Carl Robinson hopes Wolves keep star duo Adama Traore and Raul Jimenez, but the former midfielder knows the Premier League club may have to sell in order to improve their squad.
Traore and Jimenez are reportedly attracting plenty of interest as Nuno Espirito Santo's Wolves continue to challenge the Premier League's elite since their return to the top flight in 2018-19.
Wolves, who finished seventh last season, are sixth through 34 matches this term and flirting with another European berth thanks to Traore, Jimenez and a star-studded squad, including Portugal internationals Ruben Neves, Joao Moutinho and Rui Patricio.
Jimenez – linked to Manchester United and Juventus – has scored 15 Premier League goals and tallied six assists in 2019-20, while reported Liverpool, Manchester City and Barcelona target Traore has set up nine goals and netted four of his own.
While Traore and Jimenez could leave Molineux in big-money deals, Robinson insisted how Wolves reinvest transfer funds would be crucial in the club's bid to maintain their position and crack the Premier League's top five.
"The reality is, they've played fantastically well for Wolves this season, so there is going to be top clubs sniffing around them," Robinson, who made over 150 appearances for Wolves between 1995 and 2002, told Stats Perform News.
"Wolves' decision will be: can they afford to keep them, can they afford to turn down these huge transfer fees and if they do and say we're going to turn down £70million for Traore, how can they invest and build the squad from where they are at the moment?
"If they can't, they might have to look at the £70m and Nuno will ask the question, how much of that £70m can I have invested in the football squad because our starting point is lower than where we are today. That's why sometimes, unfortunately, managers lose jobs because their starting point is a lot lower, but expectations go higher based upon the club getting £70m and Nuno is spending £20m.
"I hope they keep those players at Wolves because if they don't, there will be two major gaping holes. But I also understand football is a business and if they get £150m for two players, I'm not sure too many teams could turn that down.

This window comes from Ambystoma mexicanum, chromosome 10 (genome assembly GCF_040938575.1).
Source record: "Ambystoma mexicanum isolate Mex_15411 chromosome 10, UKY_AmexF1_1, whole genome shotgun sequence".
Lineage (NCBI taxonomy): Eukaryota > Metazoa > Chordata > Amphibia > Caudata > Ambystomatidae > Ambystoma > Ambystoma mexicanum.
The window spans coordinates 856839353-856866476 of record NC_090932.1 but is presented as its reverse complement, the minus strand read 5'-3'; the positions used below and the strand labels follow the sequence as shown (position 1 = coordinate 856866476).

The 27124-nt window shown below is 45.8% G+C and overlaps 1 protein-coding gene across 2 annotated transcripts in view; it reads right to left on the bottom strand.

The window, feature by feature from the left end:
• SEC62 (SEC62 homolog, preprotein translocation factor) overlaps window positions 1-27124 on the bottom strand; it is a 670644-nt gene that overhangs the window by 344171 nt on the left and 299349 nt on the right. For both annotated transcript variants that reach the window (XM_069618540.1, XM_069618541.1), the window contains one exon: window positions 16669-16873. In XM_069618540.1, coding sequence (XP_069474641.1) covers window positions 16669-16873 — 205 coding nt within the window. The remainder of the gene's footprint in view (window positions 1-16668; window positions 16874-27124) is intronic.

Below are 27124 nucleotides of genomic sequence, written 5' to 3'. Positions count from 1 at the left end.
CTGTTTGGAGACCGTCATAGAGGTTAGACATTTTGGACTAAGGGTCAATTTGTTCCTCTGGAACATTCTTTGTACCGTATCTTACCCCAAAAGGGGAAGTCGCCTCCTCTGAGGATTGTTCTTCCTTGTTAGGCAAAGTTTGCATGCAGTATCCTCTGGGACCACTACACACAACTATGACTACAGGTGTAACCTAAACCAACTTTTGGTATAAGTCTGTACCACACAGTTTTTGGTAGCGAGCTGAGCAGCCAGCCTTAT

"You could bring in four or five £30m players. If you look at your squad, sometimes you have to go sideways, or backwards, to go forwards. But do it for the right reasons, do it because you're selling one of your key players knowing you have a youngster coming through in maybe 12 months.
"That's an understandable plan you have as a club. That's why the executives and big boys are paid the big money, because they have to make major decisions. The buck stops with them. If they get it wrong, they lose their jobs."
Wolves have come a long way since Chinese conglomerate group Fosun International purchased the club in 2016 – progressing from a mid-table side in the Championship to FA Cup semi-finalists last season and Europa League participants in 2019-20.
Santo's side are six points adrift of fifth-placed Manchester United with four Premier League matches remaining, while Wolves – back in Europe for the first time since 1980 – are preparing to resume their Europa League last 16-tie against Olympiacos next month after the competition was suspended in March due to coronavirus following the 1-1 draw in Greece.
"When you have Mexico's number nine, when you have three Portuguese international players, the Portugal international goalkeeper in your team, when you have four or five other players who cost you £10-15m each, when you have Adama Traore, who you've managed to buy and develop and now maybe possibly on the verge of a move to Liverpool for £70-80m, you have a standard of players that are of high quality," Robinson, now head coach of Australian team Newcastle Jets, said.
"When you have better players, they are able to win you games in moments where games are tight. Games are tight in the Premier League especially. The investment has been fantastic, not only on the field but off it.
"They've tried to regain some of what Wolverhampton is about – it's a good old honest, working men's town. It's not the city, the bright lights of London, it's Wolverhampton. When you go there, you see it and you're proud to play for Wolves. But you're only proud to play for them if you understand what they're about.
"They've managed to be successful and compete at the top half of the Premier League. That's very important and it's great, it's got the interest back in Wolves. It's good when they see their rivals – Aston Villa, Birmingham and West Brom especially – languishing.
"Their issue now, and it's a good issue to have, is to maintain where they are and keep up with the big boys, they need to invest at the minimum level to what they've already invested. We see football clubs sometimes going out of business and drop. Hopefully Wolves will never be at the stage because of the continued investment.
"Most clubs in football are feeder clubs and I'll say this with the greatest respect to other than four or five teams, and even Premier League champions Liverpool had to sell Luis Suarez and Philippe Coutinho. They might have to sell either Sadio Mane or Mohamed Salah because there are clubs bigger that can pay the money.
"As a club, you know if you're successful you will lose your key players. How you replace them is key.
"Wolves are in a great place. Hopefully they can stabilise where they are for the next three, four or five years and then continually try to crack the top five or six, which won't be easy."